Taxman shows no mercy if you should have known better
In a much-anticipated Federal Court of Appeal tax decision released last week, it’s clear that no mercy is being shown toward taxpayers who should have known better when it comes to tax compliance.
The case involved the controversial and exorbitant penalties for late-filing Form T1135, the “Foreign Income Verification Statement.” That’s the form Canadian taxpayers (including corporations) must file annually if they own foreign property worth more than $100,000. File that form late and you face an automatic late-filing penalty of $25 per day, to a maximum of $2,500 annually, plus arrears interest.
The FCA cases involve the Asper Group of Companies, which failed to file T1135 forms for six companies over the course of four years until asked to do so by the CRA.
The Asper Group’s troubles began in 2000, when its accounting firm incorrectly concluded that T1135 forms were not required where an investment portfolio was managed by a Canadian investment manager and was subject to Canadian tax reporting requirements. As a result, it stopped filing the forms beginning in 2000 until they were asked by the CRA to do so in 2005 for the 2000 to 2003 tax years. It should be stressed that during each of these years, the Asper Group fully reported and paid tax on all its foreign income.
The cases were first heard at the lower Federal Court in September 2010, when the group sought a judicial review of the CRA’s decision to deny its request for relief from penalties and arrears interest. The court had to decide whether the CRA’s decision not to forgive penalties and interest was reasonable.
The judge found that the CRA acted within its bounds to deny relief and thus the Asper Group found itself in the FCA last month requesting the court to review whether the lower court was correct in dismissing its application for a review of the CRA’s decision not to grant penalty relief.
In an interesting and unusual decision, the FCA first concluded that the CRA’s decision “falls outside the range of defensibility and acceptability and, thus, is unreasonable” because it relied solely on the CRA’s published administrative policy as to when to grant relief. Specifically, the policy, as published in CRA’s information circular, states that relief can only be granted if the penalty or interest arises either from extraordinary circumstances or is either mainly due to actions of the CRA or an inability to pay by the taxpayer.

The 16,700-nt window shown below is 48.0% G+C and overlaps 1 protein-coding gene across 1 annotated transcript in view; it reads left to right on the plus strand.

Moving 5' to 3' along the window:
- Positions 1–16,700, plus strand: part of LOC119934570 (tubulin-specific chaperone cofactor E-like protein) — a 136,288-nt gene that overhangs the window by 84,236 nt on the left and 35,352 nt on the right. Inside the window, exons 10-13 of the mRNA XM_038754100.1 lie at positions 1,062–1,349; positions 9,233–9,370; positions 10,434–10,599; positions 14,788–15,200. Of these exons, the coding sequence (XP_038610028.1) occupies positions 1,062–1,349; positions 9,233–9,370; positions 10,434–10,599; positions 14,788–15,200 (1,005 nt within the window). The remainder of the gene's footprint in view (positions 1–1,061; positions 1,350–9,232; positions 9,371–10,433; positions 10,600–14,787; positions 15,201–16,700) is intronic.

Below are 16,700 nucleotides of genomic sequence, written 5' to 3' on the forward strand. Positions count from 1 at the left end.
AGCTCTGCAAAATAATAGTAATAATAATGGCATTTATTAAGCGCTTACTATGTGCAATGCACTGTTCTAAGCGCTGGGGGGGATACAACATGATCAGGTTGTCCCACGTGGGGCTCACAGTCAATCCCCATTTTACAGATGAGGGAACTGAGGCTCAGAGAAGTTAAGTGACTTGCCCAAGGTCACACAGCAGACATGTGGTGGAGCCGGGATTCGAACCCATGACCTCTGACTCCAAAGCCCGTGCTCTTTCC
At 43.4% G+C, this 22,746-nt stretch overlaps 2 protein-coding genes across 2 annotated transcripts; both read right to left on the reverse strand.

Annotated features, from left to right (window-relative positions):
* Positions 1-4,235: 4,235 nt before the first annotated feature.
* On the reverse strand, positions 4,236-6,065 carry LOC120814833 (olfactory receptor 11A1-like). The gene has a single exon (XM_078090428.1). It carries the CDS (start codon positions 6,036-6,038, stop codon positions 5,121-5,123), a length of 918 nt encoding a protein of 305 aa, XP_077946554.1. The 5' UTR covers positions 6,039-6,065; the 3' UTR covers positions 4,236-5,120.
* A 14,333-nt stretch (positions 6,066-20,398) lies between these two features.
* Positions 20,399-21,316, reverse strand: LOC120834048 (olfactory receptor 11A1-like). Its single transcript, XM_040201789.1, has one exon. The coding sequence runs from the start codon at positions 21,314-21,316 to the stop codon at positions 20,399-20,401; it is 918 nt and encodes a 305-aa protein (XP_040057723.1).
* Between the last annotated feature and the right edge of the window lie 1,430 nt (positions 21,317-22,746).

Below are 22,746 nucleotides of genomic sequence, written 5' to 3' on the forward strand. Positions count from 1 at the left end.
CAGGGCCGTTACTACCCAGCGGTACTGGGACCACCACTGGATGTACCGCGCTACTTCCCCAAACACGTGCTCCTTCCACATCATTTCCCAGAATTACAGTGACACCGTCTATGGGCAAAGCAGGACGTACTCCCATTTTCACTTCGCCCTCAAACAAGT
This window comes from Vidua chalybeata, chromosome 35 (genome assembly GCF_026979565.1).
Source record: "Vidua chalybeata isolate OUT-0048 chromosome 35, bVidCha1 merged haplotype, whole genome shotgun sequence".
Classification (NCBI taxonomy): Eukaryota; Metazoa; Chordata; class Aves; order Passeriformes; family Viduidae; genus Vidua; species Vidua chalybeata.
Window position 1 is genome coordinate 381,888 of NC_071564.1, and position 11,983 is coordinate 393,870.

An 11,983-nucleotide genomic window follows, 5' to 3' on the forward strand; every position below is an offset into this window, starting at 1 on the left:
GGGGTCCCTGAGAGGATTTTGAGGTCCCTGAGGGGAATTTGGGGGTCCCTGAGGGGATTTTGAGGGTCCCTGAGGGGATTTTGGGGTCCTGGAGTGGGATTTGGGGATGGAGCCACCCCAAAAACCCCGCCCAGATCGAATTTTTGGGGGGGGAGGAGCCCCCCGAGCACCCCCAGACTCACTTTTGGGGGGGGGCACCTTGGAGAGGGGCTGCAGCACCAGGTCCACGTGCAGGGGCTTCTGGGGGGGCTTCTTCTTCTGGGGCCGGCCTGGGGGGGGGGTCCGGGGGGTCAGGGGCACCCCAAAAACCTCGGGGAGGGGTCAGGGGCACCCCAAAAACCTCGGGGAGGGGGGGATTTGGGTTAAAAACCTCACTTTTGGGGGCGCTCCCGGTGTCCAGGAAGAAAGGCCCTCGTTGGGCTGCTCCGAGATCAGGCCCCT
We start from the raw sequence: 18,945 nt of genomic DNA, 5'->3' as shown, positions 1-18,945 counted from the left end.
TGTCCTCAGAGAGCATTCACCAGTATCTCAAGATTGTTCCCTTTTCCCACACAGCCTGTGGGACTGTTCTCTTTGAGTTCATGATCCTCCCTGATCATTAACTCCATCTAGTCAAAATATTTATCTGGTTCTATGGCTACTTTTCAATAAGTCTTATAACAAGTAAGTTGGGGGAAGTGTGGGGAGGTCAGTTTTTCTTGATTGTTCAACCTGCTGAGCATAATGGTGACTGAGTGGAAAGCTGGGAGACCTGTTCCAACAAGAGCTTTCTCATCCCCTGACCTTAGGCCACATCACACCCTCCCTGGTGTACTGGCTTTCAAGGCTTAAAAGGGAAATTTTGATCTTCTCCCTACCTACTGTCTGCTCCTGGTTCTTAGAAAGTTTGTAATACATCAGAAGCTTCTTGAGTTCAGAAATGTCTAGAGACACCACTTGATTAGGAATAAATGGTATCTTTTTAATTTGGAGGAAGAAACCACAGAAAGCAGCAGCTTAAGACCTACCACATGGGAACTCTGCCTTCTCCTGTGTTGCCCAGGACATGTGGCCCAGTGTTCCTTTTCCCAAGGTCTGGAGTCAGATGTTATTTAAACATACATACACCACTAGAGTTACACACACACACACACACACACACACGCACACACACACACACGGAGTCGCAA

The FCA said the CRA should instead be basing its relief decision on the Tax Act, which gives the CRA complete and unfettered discretion to cancel interest and penalties and is not limited to the three scenarios in its information circular.
Yet the FCA went on to state that despite the fact the CRA’s decision was unreasonable, “no practical end would be accomplished by setting aside the [CRA’s] decision and returning the matter back to [the CRA] for redetermination: the [CRA] could not reasonably grant relief on these facts.”
It found that the “excuses and justifications offered by the [Asper Group] for the delay in filing … have no merit” and returning the matter back to the CRA for reconsideration would be “an exercise in futility.”
The Asper Group also tried to argue that it was unfair for the CRA to levy six separate, sizeable penalties against the companies for each year when there was really only one mistake made by its accounting firm and thus the penalties should be substantially reduced.
The FCA said this argument has no merit, “smacking of a plea for a volume discount.” Since each company was a separate legal entity and a separate taxpayer, potentially subject to penalties and interest for its own non-compliance, each should have been capable of independent decision-making concerning which forms need to be filed.